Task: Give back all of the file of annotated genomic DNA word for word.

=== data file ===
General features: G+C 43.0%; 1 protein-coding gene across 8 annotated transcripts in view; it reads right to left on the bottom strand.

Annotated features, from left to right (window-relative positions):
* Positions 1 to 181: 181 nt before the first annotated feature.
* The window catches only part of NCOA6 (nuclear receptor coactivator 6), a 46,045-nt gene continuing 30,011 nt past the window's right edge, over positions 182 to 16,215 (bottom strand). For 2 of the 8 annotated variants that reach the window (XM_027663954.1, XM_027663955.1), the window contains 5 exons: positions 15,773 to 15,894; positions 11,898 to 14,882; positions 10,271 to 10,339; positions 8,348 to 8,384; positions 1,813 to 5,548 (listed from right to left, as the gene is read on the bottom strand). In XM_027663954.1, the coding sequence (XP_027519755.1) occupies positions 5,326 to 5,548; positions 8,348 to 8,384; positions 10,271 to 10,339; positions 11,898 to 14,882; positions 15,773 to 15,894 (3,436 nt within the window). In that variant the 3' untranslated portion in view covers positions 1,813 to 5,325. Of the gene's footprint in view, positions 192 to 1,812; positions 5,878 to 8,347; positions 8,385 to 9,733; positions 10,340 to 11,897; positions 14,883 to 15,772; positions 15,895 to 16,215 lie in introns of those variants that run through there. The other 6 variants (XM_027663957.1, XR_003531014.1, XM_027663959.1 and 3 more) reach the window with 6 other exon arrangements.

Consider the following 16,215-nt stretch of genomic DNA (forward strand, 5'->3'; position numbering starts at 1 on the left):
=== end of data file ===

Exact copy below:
General features: G+C 43.0%; 1 protein-coding gene across 8 annotated transcripts in view; it reads right to left on the bottom strand.

Annotated features, from left to right (window-relative positions):
* Positions 1 to 181: 181 nt before the first annotated feature.
* The window catches only part of NCOA6 (nuclear receptor coactivator 6), a 46,045-nt gene continuing 30,011 nt past the window's right edge, over positions 182 to 16,215 (bottom strand). For 2 of the 8 annotated variants that reach the window (XM_027663954.1, XM_027663955.1), the window contains 5 exons: positions 15,773 to 15,894; positions 11,898 to 14,882; positions 10,271 to 10,339; positions 8,348 to 8,384; positions 1,813 to 5,548 (listed from right to left, as the gene is read on the bottom strand). In XM_027663954.1, the coding sequence (XP_027519755.1) occupies positions 5,326 to 5,548; positions 8,348 to 8,384; positions 10,271 to 10,339; positions 11,898 to 14,882; positions 15,773 to 15,894 (3,436 nt within the window). In that variant the 3' untranslated portion in view covers positions 1,813 to 5,325. Of the gene's footprint in view, positions 192 to 1,812; positions 5,878 to 8,347; positions 8,385 to 9,733; positions 10,340 to 11,897; positions 14,883 to 15,772; positions 15,895 to 16,215 lie in introns of those variants that run through there. The other 6 variants (XM_027663957.1, XR_003531014.1, XM_027663959.1 and 3 more) reach the window with 6 other exon arrangements.

Consider the following 16,215-nt stretch of genomic DNA (forward strand, 5'->3'; position numbering starts at 1 on the left):